By Tara Isabella Burton
I went to Palermo because it was home, and because nowhere else yet had been. I had too many stamps in my passport, too many languages only half-spoken, and a room in a shared house in England piled high with the talismans of my wanderings: Orthodox icons, Croatian carvings, Armenian carpets festering with fenugreek and mold. Every six months or so I panicked and impulse-bought a discount airline ticket to Marrakech, or Istanbul, or Madrid, because a book or an article or snippet of overheard conversation convinced me that there, there, I could belong. I looked at real estate in cities I’d never been to, just in case. In my second year of university I decided, somewhat ostentatiously, to give up bacon, in an attempt to revive my Jewish roots.
I’d been raised in a restless procession of countries, my mother eternally convinced the next one would be our last. I’d met my father for the first time in the previous summer, when I was nineteen. After awkward pleasantries we’d driven through Umbria and played at small talk until his English and my Italian gave out. We’d gotten stuck on the word “rewind” halfway through his attempt to explain our relationship—he gave up and bought me an ice-cream cone instead. We hugged goodbye; we traded text messages; I was no closer to home than before.
I hadn’t felt what I’d expected to feel: a tug of belonging, my blood boiling next to his. My father was affable; he was genial. But no cataclysmic force had risen from the hills to claim me. I had not fallen to my feet, rending garments with the Italian extravagance that was now my birthright. I’d only smiled, and nodded, and not belonged.
In broad, slick English one of the boys asked me if I’d like “to fuck.” No ancestral spirits sprang up from the earth of Etna to defend my honor.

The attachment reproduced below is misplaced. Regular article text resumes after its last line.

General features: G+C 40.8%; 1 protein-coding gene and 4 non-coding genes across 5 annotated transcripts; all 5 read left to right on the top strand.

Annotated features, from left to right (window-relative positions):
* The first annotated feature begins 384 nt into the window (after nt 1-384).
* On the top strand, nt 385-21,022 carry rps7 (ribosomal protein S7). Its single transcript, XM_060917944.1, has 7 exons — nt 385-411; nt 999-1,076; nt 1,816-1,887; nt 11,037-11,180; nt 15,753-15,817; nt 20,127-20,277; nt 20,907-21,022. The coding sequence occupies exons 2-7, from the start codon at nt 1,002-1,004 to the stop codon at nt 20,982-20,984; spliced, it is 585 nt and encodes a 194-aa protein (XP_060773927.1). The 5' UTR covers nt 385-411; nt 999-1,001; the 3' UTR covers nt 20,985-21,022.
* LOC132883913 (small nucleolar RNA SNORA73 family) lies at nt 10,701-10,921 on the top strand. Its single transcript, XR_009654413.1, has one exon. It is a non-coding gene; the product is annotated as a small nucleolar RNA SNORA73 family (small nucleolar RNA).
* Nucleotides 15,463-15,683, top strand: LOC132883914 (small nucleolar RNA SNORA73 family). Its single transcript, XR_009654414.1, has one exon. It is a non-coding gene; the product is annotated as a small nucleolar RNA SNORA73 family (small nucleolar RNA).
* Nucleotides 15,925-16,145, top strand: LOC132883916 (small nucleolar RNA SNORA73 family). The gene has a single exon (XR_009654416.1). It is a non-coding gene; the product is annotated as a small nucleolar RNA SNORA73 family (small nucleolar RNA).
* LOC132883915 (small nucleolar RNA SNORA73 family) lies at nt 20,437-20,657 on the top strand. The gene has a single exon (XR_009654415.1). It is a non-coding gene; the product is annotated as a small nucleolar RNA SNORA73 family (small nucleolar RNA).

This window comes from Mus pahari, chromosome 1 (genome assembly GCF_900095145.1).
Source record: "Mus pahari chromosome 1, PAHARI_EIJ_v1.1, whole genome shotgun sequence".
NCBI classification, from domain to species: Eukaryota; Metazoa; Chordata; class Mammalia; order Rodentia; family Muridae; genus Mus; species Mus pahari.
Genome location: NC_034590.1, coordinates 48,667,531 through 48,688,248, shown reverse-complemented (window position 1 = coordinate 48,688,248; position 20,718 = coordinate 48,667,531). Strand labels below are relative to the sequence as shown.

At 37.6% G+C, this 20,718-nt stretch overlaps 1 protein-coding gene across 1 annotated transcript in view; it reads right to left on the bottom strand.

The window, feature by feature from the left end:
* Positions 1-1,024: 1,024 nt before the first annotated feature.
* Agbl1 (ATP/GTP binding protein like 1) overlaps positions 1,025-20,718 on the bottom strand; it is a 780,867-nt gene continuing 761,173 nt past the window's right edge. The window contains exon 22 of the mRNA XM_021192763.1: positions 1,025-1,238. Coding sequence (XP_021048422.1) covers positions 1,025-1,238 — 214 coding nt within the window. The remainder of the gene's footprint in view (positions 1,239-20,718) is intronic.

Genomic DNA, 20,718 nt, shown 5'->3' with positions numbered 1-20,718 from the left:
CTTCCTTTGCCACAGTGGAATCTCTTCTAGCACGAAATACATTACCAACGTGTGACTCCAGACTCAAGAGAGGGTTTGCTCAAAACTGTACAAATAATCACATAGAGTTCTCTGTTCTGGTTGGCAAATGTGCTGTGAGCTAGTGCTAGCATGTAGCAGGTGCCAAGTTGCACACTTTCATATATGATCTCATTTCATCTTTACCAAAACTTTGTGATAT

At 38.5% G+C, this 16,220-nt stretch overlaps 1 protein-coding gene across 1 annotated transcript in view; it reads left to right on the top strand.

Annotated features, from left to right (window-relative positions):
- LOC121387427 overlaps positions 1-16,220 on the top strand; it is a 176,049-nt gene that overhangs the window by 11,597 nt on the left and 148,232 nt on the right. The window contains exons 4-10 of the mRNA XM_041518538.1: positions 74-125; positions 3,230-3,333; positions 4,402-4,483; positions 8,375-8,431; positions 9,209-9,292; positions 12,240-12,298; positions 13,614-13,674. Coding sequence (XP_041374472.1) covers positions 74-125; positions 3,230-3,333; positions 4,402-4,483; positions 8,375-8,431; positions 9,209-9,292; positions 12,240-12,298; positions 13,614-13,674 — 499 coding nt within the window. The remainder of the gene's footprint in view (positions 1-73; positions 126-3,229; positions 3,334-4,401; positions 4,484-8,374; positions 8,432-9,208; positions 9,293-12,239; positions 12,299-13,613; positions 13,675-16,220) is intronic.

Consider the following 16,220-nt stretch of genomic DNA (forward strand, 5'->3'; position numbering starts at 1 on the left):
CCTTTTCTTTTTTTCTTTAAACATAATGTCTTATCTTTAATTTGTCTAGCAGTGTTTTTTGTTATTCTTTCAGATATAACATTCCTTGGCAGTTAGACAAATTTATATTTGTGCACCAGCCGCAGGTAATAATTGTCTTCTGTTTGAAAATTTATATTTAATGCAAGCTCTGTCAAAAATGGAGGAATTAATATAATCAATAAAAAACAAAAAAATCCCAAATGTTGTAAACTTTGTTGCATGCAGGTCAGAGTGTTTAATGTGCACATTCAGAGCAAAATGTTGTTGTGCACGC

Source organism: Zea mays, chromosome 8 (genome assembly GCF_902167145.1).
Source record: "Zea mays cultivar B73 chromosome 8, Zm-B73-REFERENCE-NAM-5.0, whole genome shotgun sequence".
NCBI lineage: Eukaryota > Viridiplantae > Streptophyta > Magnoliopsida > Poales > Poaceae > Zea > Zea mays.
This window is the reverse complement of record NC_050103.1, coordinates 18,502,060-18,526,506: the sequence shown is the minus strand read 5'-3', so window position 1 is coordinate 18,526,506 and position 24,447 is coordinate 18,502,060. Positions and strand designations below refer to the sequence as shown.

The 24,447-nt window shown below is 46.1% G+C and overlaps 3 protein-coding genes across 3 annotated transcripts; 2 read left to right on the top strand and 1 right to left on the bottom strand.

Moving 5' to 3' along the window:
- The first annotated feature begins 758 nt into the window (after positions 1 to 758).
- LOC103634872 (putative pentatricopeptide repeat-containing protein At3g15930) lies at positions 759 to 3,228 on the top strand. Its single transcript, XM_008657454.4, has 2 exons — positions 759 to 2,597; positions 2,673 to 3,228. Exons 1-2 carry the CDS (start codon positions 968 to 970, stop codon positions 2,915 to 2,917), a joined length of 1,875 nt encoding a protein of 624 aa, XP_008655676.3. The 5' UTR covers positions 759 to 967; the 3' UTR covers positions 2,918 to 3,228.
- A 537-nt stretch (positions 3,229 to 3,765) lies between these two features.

But I had gotten something useful from the meeting. My father told me that he’d grown up in Palermo. A nearby town still bore his last name. I’d always been better with places than with people.
I pictured how it would be. Third-cousins in subterranean cafes would recognize me by the color of my eyes and the shape of my brow. They would gather me to their breasts and stroke my hair and force-feed me pasta with fennel and sardines. I would traipse over ruins like a mountain goat; I would eat tomatoes whole and let the juice pool in my palms. I would throw myself like a mermaid into the crashing sea. I built for myself a Palermo of frescoes and mosaics, Moorish domes and candied fruit and alleyways and markets, a scrapbook of images I thought—for a moment—could be home.
When I stumbled out of the train station the following March, slipping on cobblestones and pulling at my dress, I realized what a stranger I really was. I dragged my suitcase past packs of Sicilian teenagers. They did not recognize me or take me in their arms, but continued smoking furiously. They mocked, in slang they thought I did not understand, my mozzarella complexion, my frizzy hair, my ill-fitting dress. In broad, slick English one of the boys asked me if I’d like “to fuck.”
No ancestral spirits sprang up from the earth of Etna to defend my honor.
We tell ourselves stories about places, and our stories are stories about us.